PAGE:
Gervonta Davis may well be the best young fighter out of Baltimore since the great Sugar Ray Leonard.
With all that speed and blinding combinations, he certainly has a lot of Leonard in him. What we don’t know yet is if he can take a shot like Leonard or handle fame as well as the great man.
He looks very special, with all but one of his 20 wins coming by knockout. He walked through an unbeaten Jose Pedraza in seven rounds to claim the IBF super featherweight crown two years ago, the same Pedraza that went the distance with Vasyl Lomachenko.
And he ran through unbeaten Liam Walsh at the Copperbox in London four months later, in his first defence, before inflicting a first loss on Francisco Fonseca.
Unfortunately, Davis failed to make the weight that night so his title was declared vacant. No bother, he stopped Jesus Cuellar to claim the WBA belt last April.
He makes his first defence against Hugo Ruiz in California tonight, in what will be only his second fight in 18 months.
Davis, 24, needs to be kept busy to keep his head pointing in the right direction. The failure to make weight was perhaps an indication of discipline issues. Inactivity has been a point of tension between Davis and his promoter, Floyd Mayweather Jr, though it looks settled with the promise of three definite dates this year.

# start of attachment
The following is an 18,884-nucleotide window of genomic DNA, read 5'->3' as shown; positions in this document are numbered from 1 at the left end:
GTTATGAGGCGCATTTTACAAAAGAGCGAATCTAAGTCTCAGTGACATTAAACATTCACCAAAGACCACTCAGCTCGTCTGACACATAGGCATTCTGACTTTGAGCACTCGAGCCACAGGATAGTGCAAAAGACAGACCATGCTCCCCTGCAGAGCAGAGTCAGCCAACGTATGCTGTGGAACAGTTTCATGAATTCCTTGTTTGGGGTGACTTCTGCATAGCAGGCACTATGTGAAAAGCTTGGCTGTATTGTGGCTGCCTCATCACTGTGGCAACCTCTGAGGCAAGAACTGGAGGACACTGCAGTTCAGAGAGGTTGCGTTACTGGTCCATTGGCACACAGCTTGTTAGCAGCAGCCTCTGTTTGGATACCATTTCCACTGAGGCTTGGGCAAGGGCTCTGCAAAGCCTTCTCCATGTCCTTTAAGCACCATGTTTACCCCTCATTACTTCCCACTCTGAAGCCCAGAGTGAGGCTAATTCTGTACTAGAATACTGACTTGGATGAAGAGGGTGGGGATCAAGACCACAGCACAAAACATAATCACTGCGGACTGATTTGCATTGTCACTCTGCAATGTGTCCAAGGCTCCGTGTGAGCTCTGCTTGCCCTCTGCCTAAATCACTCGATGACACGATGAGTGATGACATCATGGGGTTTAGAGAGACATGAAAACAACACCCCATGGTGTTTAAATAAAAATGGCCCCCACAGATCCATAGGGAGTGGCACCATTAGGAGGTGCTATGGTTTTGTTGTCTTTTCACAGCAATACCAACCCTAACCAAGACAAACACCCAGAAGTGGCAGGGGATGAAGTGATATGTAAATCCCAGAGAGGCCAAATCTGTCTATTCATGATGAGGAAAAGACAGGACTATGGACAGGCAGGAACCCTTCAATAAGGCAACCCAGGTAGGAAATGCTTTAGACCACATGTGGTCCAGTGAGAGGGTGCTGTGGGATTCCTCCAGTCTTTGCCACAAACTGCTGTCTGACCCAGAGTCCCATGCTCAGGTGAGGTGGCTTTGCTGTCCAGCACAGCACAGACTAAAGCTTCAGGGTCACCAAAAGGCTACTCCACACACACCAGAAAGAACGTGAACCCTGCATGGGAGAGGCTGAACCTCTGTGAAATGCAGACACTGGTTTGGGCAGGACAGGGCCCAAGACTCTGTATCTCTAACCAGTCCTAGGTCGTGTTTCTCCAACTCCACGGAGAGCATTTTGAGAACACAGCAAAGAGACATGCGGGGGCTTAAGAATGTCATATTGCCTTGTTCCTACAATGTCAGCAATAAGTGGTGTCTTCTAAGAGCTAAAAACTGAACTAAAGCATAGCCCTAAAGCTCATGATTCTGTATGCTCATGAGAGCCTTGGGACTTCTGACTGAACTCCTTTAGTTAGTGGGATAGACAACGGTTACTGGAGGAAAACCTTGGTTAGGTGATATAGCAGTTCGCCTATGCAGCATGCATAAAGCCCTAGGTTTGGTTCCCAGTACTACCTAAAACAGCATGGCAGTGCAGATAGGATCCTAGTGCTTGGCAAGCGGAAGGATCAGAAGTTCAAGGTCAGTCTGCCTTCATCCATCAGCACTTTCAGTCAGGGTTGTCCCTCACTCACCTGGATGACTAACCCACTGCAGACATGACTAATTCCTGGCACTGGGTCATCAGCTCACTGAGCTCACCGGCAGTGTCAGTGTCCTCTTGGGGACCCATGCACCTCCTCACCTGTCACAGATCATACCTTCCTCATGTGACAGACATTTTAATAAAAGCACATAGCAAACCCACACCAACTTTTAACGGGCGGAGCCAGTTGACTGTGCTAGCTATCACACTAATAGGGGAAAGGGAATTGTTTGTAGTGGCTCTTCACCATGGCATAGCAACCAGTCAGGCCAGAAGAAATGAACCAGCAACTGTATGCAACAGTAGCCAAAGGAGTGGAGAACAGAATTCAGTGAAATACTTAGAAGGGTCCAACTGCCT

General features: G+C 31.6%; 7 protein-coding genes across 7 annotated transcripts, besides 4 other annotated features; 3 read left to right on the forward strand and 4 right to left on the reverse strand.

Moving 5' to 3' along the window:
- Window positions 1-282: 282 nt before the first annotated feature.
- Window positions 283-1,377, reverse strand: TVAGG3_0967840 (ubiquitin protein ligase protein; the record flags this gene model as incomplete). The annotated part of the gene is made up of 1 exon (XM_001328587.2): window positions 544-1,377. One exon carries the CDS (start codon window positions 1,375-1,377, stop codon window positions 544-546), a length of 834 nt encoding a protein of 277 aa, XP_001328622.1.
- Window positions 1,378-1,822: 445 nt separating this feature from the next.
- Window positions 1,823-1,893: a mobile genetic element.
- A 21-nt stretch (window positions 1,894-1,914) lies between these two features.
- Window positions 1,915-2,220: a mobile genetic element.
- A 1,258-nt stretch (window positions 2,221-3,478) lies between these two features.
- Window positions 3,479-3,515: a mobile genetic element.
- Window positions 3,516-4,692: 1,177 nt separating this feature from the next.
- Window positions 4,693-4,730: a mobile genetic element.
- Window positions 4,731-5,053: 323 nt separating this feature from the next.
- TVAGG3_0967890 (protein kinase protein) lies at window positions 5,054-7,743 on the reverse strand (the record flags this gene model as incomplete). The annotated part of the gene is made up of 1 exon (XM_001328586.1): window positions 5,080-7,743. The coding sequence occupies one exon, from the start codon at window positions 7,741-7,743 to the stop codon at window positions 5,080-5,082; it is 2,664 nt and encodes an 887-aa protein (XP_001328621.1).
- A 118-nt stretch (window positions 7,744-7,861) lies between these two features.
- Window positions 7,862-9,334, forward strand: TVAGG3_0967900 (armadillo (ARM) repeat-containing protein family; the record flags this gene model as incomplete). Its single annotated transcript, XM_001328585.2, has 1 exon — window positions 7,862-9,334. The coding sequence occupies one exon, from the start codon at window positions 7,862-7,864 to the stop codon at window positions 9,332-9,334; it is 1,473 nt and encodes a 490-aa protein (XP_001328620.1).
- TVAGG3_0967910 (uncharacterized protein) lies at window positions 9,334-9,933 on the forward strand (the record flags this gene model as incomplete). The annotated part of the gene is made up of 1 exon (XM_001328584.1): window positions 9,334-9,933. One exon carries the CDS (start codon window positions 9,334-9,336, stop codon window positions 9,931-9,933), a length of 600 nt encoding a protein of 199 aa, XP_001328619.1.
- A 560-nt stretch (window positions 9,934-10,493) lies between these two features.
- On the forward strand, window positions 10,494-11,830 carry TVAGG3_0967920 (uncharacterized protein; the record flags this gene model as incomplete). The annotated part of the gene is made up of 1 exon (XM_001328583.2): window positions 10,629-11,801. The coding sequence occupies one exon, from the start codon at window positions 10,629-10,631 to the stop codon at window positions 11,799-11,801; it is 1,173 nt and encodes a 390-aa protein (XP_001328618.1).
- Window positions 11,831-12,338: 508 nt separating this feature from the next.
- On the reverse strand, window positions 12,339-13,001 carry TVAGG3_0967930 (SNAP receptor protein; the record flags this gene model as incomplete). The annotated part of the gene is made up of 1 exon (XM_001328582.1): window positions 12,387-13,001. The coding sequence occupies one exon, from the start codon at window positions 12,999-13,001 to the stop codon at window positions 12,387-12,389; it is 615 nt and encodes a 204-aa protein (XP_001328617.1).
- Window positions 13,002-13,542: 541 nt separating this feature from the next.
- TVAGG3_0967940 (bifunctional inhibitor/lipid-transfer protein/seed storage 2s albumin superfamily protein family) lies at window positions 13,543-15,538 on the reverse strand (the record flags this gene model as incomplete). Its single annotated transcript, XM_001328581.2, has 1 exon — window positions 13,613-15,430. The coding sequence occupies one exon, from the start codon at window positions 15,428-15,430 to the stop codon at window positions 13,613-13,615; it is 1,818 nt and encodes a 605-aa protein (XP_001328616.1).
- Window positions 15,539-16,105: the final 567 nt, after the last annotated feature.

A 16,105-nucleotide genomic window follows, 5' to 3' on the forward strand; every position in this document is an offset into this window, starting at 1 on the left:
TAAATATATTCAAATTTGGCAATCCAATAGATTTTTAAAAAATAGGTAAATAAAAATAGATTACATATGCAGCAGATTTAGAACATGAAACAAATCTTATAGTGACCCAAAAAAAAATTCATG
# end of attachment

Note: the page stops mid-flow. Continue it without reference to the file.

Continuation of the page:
Davis, the youngest of three, was taken into care at the age of five. An uncle introduced him to boxing, aged eight, to keep him out of trouble. He admits it changed the course of his life.
I don’t expect Ruiz to detain Davis too long. The future is for Davis to shape up at super featherweight or lightweight, with the prospect of a mouthwatering showdown with Lomachenko.
Follow Barry on Twitter at @ClonesCyclone @McGuigans_Gym @CyclonePromo
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